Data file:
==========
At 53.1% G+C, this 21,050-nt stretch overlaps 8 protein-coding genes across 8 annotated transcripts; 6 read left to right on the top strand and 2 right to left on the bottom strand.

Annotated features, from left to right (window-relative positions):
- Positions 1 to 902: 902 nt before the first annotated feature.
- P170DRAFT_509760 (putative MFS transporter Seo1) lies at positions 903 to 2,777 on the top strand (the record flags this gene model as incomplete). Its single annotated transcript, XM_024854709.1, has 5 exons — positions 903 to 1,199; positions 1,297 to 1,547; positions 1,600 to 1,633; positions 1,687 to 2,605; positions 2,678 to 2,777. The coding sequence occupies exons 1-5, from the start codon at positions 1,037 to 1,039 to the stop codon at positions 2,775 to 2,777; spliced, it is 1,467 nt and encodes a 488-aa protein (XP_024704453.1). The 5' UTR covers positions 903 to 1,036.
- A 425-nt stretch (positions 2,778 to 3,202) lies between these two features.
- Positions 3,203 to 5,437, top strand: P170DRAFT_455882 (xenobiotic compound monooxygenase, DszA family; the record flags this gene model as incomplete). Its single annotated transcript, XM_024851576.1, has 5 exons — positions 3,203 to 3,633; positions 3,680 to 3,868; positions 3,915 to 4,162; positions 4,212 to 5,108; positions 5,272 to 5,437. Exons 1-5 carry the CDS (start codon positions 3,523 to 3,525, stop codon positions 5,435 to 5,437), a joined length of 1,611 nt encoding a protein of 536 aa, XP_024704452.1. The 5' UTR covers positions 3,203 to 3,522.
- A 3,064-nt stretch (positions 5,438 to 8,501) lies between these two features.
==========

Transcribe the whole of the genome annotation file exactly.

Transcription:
At 53.1% G+C, this 21,050-nt stretch overlaps 8 protein-coding genes across 8 annotated transcripts; 6 read left to right on the top strand and 2 right to left on the bottom strand.

Annotated features, from left to right (window-relative positions):
- Positions 1 to 902: 902 nt before the first annotated feature.
- P170DRAFT_509760 (putative MFS transporter Seo1) lies at positions 903 to 2,777 on the top strand (the record flags this gene model as incomplete). Its single annotated transcript, XM_024854709.1, has 5 exons — positions 903 to 1,199; positions 1,297 to 1,547; positions 1,600 to 1,633; positions 1,687 to 2,605; positions 2,678 to 2,777. The coding sequence occupies exons 1-5, from the start codon at positions 1,037 to 1,039 to the stop codon at positions 2,775 to 2,777; spliced, it is 1,467 nt and encodes a 488-aa protein (XP_024704453.1). The 5' UTR covers positions 903 to 1,036.
- A 425-nt stretch (positions 2,778 to 3,202) lies between these two features.
- Positions 3,203 to 5,437, top strand: P170DRAFT_455882 (xenobiotic compound monooxygenase, DszA family; the record flags this gene model as incomplete). Its single annotated transcript, XM_024851576.1, has 5 exons — positions 3,203 to 3,633; positions 3,680 to 3,868; positions 3,915 to 4,162; positions 4,212 to 5,108; positions 5,272 to 5,437. Exons 1-5 carry the CDS (start codon positions 3,523 to 3,525, stop codon positions 5,435 to 5,437), a joined length of 1,611 nt encoding a protein of 536 aa, XP_024704452.1. The 5' UTR covers positions 3,203 to 3,522.
- A 3,064-nt stretch (positions 5,438 to 8,501) lies between these two features.